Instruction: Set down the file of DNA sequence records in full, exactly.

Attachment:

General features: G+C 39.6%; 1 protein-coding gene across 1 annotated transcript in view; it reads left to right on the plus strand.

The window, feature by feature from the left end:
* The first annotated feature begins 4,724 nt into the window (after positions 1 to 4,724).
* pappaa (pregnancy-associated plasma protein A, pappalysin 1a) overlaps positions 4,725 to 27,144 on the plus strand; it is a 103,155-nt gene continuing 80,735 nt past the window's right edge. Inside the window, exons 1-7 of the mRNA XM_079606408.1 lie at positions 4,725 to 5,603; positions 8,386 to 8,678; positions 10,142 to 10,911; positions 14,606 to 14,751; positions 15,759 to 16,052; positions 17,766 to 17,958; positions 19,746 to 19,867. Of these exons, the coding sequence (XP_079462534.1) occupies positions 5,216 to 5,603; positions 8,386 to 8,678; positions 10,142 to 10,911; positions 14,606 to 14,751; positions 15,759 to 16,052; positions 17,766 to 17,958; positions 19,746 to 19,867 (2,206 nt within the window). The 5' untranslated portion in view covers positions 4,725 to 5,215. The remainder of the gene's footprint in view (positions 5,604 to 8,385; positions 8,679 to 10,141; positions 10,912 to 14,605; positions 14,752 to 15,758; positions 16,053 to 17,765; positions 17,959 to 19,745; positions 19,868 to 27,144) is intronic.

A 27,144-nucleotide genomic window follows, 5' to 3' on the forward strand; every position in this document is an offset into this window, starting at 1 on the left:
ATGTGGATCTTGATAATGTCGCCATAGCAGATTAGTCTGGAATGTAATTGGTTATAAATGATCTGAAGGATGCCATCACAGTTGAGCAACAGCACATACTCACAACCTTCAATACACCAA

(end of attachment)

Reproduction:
General features: G+C 39.6%; 1 protein-coding gene across 1 annotated transcript in view; it reads left to right on the plus strand.

The window, feature by feature from the left end:
* The first annotated feature begins 4,724 nt into the window (after positions 1 to 4,724).
* pappaa (pregnancy-associated plasma protein A, pappalysin 1a) overlaps positions 4,725 to 27,144 on the plus strand; it is a 103,155-nt gene continuing 80,735 nt past the window's right edge. Inside the window, exons 1-7 of the mRNA XM_079606408.1 lie at positions 4,725 to 5,603; positions 8,386 to 8,678; positions 10,142 to 10,911; positions 14,606 to 14,751; positions 15,759 to 16,052; positions 17,766 to 17,958; positions 19,746 to 19,867. Of these exons, the coding sequence (XP_079462534.1) occupies positions 5,216 to 5,603; positions 8,386 to 8,678; positions 10,142 to 10,911; positions 14,606 to 14,751; positions 15,759 to 16,052; positions 17,766 to 17,958; positions 19,746 to 19,867 (2,206 nt within the window). The 5' untranslated portion in view covers positions 4,725 to 5,215. The remainder of the gene's footprint in view (positions 5,604 to 8,385; positions 8,679 to 10,141; positions 10,912 to 14,605; positions 14,752 to 15,758; positions 16,053 to 17,765; positions 17,959 to 19,745; positions 19,868 to 27,144) is intronic.

A 27,144-nucleotide genomic window follows, 5' to 3' on the forward strand; every position in this document is an offset into this window, starting at 1 on the left:
ATGTGGATCTTGATAATGTCGCCATAGCAGATTAGTCTGGAATGTAATTGGTTATAAATGATCTGAAGGATGCCATCACAGTTGAGCAACAGCACATACTCACAACCTTCAATACACCAA